Salk scientist Tony Hunter is the recipient of the 2006 Pasarow Award in Cancer Research for his key discoveries of the chemical "switch" that turns healthy cells into cancer cells.
In 1979, Hunter, an American Cancer Society professor in the Salk's Molecular and Cell Biology Laboratory, discovered that a biological process called tyrosine phosphorylation is a chemical "on-off" switch that can trigger the uncontrolled division of cells — the hallmark of many cancers. Discovery of this important signaling mechanism, which proved to be the underlying cause of many types of human cancer, revolutionized cancer research and, ultimately, led to the development of several innovative cancer therapies.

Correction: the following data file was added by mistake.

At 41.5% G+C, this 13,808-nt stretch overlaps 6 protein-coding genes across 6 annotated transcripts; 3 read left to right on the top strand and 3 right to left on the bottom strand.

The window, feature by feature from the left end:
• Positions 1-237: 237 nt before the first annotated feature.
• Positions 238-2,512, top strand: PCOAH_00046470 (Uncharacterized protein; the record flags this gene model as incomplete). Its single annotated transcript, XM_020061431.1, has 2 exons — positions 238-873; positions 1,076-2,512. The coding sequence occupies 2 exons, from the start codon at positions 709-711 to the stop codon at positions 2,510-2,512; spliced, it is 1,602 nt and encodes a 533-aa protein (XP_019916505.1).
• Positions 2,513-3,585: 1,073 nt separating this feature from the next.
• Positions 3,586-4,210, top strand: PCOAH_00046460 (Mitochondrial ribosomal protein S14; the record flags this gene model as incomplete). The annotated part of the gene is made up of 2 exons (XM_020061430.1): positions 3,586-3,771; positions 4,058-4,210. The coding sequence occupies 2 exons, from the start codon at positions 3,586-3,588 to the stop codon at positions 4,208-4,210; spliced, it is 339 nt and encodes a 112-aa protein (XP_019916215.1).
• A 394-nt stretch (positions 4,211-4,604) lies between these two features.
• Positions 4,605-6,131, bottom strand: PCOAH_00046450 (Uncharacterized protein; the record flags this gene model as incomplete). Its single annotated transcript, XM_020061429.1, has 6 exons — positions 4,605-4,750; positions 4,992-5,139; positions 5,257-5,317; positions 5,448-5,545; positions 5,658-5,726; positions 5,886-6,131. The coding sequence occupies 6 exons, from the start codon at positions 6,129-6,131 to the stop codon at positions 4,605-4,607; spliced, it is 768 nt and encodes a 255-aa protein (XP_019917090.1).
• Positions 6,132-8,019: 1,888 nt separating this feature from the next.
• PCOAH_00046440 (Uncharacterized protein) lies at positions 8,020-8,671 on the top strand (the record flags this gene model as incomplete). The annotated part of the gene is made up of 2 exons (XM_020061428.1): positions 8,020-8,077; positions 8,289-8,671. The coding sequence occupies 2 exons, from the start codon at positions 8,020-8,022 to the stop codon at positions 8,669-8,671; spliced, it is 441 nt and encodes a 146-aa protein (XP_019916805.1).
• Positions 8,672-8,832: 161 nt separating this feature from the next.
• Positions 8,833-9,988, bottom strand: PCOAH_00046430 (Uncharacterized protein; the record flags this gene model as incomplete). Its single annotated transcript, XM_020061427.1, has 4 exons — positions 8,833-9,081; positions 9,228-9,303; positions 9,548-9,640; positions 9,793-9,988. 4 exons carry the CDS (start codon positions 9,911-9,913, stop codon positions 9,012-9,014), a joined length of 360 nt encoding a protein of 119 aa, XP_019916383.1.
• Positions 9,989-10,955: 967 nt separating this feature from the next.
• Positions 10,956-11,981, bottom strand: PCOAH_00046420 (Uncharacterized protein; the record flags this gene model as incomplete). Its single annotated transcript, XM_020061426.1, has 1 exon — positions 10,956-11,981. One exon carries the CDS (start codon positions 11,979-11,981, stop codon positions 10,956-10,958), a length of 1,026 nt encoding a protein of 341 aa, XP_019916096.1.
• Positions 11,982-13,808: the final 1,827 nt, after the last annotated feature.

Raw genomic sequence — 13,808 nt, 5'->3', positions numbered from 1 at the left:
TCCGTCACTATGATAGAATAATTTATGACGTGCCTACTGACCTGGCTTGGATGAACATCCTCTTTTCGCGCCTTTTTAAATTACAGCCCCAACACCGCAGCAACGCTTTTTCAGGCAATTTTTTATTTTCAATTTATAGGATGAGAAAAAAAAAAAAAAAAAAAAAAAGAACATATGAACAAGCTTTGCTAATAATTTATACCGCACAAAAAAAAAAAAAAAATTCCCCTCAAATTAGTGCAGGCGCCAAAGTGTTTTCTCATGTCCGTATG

Phosphorylation — the addition of a tiny phosphate ion to a large protein molecule — is a common way in which the body turns on or off proteins such as enzymes. Thus, phosphorylation of proteins in cells, which is often triggered by external stimuli, acts as a signaling mechanism for cells to respond to their environment, and in particular to respond to factors that promote cell proliferation. Hunter discovered that phosphorylation of tyrosine, one of the 20 amino acids found in proteins, governed how cells multiply.